Researchers at the University of Cambridge have developed a new technique which could significantly increase success rates of pregnancies and reduce the frequency of multiple pregnancies associated with in vitro fertilisation (IVF).
Normally, embryos are implanted after two or three days in culture, with their progress at this stage used as a predictor of their likely development. However, around half of all human embryos stop developing before the blastocyst stage at day five of development. As a result, patients are often implanted with many embryos at once, which can lead to multiple pregnancies.
In order to improve success rates and reduce the number of multiple pregnancies, which are potentially risky for the mother and often end in miscarriage, many IVF clinics delay implantation until embryos have reached the blastocyst stage, and implant fewer embryos per round of treatment.
There is a need to ensure that the embryos which are implanted into the mothers are those which stand the greatest chance of resulting in a successful live birth, said lead author Professor Magdalena Zernicka-Goetz of The Wellcome Trust/Cancer Research UK Gurdon Institute at the University of Cambridge.
It is important to be able to quantitate some indication of the health of embryos at the earliest possible stage in order to minimise the time they have to spend outside the body of the mother.
Professor Zernicka-Goetz with her team and her co-authors from the University of Oxford and Cardiff University have developed a non-invasive method of accurately predicting the likelihood that an embryo will develop not only to the blastocyst stage, but also to birth from as early as two hours after fertilisation.
The researchers discovered that fertilisation initiates a series of pulsating movements in the cytoplasm, the jelly-like substance which fills the cell. The movements are caused by an interaction between the sperm and a part of the egg known as the cortex. They coincide with pulsations of the fertilisation cone, which is formed when the sperm and egg plasma membranes fuse to draw the sperm into the egg.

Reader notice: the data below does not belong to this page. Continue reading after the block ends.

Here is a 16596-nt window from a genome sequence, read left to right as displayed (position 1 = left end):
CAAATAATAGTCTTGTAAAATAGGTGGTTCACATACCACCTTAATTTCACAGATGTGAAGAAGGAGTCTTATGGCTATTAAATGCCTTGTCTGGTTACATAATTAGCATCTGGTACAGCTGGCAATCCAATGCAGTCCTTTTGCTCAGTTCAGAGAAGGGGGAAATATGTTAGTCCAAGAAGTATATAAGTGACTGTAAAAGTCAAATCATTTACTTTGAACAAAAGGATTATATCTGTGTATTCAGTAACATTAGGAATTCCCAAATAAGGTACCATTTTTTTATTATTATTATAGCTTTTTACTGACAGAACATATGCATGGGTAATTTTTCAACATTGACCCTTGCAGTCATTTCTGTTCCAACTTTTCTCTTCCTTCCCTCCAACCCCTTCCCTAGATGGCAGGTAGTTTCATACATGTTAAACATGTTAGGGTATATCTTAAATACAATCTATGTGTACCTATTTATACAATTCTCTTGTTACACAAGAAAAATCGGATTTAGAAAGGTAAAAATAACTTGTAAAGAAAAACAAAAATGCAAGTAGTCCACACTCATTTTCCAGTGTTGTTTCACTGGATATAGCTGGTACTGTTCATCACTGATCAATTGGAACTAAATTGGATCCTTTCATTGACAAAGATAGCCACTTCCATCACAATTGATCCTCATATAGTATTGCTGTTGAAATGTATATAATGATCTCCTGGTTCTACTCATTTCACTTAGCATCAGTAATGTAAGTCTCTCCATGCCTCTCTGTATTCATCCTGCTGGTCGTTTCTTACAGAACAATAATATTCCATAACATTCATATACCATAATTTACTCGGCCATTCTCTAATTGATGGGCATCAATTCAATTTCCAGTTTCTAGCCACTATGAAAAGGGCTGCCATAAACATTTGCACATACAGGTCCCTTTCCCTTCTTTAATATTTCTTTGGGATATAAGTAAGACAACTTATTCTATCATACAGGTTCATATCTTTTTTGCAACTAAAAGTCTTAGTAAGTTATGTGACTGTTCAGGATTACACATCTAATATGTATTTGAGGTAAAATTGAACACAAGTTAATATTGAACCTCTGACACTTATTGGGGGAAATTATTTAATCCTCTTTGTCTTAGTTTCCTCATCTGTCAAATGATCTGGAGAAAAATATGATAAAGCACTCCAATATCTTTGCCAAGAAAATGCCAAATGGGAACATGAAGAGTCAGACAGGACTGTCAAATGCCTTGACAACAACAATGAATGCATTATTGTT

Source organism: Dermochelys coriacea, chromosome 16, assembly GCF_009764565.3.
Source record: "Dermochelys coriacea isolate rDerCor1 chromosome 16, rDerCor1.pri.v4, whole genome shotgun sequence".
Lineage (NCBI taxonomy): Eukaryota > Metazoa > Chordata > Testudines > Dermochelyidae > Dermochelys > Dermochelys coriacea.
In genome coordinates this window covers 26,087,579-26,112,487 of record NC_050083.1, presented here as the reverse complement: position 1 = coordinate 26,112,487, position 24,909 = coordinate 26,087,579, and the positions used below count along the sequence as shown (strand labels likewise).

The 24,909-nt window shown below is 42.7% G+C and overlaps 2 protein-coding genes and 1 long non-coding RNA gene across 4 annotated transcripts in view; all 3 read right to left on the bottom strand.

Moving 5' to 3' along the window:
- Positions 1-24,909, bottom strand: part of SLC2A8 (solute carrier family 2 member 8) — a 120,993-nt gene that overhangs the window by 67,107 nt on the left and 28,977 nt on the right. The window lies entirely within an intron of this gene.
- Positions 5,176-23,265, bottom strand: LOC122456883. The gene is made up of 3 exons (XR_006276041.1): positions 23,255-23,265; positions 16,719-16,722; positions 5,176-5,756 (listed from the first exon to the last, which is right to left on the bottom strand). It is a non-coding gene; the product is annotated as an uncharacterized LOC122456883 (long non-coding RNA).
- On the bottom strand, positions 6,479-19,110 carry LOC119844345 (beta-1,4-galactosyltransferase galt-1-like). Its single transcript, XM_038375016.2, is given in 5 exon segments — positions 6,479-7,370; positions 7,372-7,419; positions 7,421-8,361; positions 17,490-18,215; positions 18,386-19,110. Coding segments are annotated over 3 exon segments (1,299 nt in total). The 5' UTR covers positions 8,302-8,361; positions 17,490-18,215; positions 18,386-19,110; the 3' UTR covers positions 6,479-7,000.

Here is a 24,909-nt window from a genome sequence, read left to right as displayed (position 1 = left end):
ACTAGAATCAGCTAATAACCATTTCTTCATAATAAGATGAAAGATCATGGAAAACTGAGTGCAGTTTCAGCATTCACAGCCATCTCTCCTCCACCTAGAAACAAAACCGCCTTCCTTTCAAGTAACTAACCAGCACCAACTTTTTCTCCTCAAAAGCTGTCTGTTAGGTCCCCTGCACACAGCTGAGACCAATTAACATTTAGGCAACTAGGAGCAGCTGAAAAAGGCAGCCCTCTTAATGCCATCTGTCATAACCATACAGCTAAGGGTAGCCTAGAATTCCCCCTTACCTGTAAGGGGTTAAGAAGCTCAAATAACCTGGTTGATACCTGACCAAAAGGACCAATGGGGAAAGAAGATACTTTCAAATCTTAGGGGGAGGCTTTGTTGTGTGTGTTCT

By constructing time-lapse recordings of the cytoplasmic movements and pulsations of the fertilisation cone over a period of two hours after fertilisation, the researchers charted the frequency of these movements in a study involving fertilised mouse eggs. These recordings showed a linear relationship between the speed of the movements and the likelihood that an embryo will develop to the blastocyst stage. This allowed the group to develop a mathematical model enabling them to predict successful development beyond this stage all the way to birth.
Since similar movements occur in human embryos, these movements should be similarly predictive of embryo viability in humans. The invention provides a quantitative method of determining embryo viability which is much more reliable than current qualitative visual inspection. The work is being supported in their commercialisation efforts by Cambridge Enterprise, the Universitys commercialisation group.
In vitro fertilisation is an emotionally and physically demanding experience for prospective parents, with current success rates of only 30 per cent, said Dr Steven Suchting of Cambridge Enterprise. Improving success rates for IVF by choosing the best embryo to implant not only decreases the risks associated with multiple embryo transfers but also potentially minimises the number of rounds of IVF that potential mothers must go through in order to achieve a successful pregnancy. This saves prospective parents both the trauma and cost of the IVF experiences.
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